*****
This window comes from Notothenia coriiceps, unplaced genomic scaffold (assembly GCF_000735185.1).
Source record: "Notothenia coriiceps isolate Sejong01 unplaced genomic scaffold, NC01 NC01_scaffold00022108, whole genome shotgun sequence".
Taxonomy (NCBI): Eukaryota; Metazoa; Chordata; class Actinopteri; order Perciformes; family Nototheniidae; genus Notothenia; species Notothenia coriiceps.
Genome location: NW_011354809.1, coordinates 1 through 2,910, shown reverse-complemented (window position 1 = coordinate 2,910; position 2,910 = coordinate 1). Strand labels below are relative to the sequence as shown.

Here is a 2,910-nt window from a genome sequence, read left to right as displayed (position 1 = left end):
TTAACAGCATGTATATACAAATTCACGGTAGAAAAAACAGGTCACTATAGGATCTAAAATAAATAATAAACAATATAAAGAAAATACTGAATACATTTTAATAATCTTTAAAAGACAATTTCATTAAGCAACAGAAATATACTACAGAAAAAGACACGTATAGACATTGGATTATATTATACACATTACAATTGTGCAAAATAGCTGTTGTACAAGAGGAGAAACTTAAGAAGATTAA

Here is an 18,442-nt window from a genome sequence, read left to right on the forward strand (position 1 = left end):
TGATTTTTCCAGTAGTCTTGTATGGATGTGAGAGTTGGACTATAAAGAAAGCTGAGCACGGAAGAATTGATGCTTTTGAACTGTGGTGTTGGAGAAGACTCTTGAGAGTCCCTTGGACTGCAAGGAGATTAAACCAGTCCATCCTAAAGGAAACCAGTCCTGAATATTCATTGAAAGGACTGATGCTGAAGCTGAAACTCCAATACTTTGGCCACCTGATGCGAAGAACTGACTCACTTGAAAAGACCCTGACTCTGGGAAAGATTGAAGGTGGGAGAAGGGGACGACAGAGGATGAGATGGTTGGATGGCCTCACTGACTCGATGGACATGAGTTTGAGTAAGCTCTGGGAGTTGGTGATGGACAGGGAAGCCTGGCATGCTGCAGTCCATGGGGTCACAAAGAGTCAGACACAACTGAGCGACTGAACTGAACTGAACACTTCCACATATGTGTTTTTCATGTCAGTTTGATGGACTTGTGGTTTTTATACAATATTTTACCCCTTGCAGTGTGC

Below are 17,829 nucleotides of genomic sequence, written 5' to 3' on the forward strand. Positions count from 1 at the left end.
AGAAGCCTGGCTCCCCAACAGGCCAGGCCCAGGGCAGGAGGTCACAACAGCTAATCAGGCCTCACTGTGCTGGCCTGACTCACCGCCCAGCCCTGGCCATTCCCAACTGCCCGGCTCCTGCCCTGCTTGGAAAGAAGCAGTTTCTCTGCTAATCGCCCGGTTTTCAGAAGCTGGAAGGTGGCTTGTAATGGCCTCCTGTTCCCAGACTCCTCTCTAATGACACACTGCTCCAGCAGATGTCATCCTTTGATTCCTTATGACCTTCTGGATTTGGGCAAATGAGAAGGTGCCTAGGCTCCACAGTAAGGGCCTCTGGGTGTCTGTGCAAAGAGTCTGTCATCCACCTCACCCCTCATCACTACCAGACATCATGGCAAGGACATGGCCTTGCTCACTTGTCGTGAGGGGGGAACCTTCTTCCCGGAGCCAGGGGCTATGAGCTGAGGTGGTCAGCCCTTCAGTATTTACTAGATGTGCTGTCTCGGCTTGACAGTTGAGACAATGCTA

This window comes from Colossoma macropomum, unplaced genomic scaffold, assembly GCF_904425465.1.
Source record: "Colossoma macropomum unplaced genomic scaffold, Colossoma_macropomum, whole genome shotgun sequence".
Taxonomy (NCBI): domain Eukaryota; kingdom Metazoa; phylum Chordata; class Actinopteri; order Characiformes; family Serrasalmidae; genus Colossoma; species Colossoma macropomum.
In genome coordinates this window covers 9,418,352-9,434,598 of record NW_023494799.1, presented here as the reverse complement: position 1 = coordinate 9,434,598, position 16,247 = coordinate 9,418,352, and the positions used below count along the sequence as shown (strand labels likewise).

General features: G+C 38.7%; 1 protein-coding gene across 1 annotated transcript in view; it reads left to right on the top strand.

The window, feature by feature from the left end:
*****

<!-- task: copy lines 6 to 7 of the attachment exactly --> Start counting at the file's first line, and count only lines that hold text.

TTAACAGCATGTATATACAAATTCACGGTAGAAAAAACAGGTCACTATAGGATCTAAAATAAATAATAAACAATATAAAGAAAATACTGAATACATTTTAATAATCTTTAAAAGACAATTTCATTAAGCAACAGAAATATACTACAGAAAAAGACACGTATAGACATTGGATTATATTATACACATTACAATTGTGCAAAATAGCTGTTGTACAAGAGGAGAAACTTAAGAAGATTAA

Here is an 18,442-nt window from a genome sequence, read left to right on the forward strand (position 1 = left end):